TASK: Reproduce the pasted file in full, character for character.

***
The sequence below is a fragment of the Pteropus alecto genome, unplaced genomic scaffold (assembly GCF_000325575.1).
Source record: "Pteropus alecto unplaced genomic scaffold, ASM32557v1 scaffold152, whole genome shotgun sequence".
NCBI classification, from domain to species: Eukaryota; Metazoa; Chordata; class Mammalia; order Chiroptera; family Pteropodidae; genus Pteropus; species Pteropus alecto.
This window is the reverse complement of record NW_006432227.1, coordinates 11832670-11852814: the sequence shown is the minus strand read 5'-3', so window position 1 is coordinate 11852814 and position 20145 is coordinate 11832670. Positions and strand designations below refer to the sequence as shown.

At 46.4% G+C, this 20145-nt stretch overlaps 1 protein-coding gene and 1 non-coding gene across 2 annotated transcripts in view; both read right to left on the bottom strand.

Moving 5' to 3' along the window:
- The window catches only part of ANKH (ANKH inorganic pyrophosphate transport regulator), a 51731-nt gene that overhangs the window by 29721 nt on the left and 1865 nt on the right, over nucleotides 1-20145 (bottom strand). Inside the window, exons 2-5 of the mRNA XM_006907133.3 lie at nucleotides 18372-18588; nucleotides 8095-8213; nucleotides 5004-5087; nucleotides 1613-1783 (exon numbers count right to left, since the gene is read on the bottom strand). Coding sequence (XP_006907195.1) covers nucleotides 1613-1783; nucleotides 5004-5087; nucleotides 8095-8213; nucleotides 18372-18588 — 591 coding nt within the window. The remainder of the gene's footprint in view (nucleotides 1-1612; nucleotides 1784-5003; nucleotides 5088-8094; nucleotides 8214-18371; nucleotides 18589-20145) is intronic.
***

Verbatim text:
The sequence below is a fragment of the Pteropus alecto genome, unplaced genomic scaffold (assembly GCF_000325575.1).
Source record: "Pteropus alecto unplaced genomic scaffold, ASM32557v1 scaffold152, whole genome shotgun sequence".
NCBI classification, from domain to species: Eukaryota; Metazoa; Chordata; class Mammalia; order Chiroptera; family Pteropodidae; genus Pteropus; species Pteropus alecto.
This window is the reverse complement of record NW_006432227.1, coordinates 11832670-11852814: the sequence shown is the minus strand read 5'-3', so window position 1 is coordinate 11852814 and position 20145 is coordinate 11832670. Positions and strand designations below refer to the sequence as shown.

At 46.4% G+C, this 20145-nt stretch overlaps 1 protein-coding gene and 1 non-coding gene across 2 annotated transcripts in view; both read right to left on the bottom strand.

Moving 5' to 3' along the window:
- The window catches only part of ANKH (ANKH inorganic pyrophosphate transport regulator), a 51731-nt gene that overhangs the window by 29721 nt on the left and 1865 nt on the right, over nucleotides 1-20145 (bottom strand). Inside the window, exons 2-5 of the mRNA XM_006907133.3 lie at nucleotides 18372-18588; nucleotides 8095-8213; nucleotides 5004-5087; nucleotides 1613-1783 (exon numbers count right to left, since the gene is read on the bottom strand). Coding sequence (XP_006907195.1) covers nucleotides 1613-1783; nucleotides 5004-5087; nucleotides 8095-8213; nucleotides 18372-18588 — 591 coding nt within the window. The remainder of the gene's footprint in view (nucleotides 1-1612; nucleotides 1784-5003; nucleotides 5088-8094; nucleotides 8214-18371; nucleotides 18589-20145) is intronic.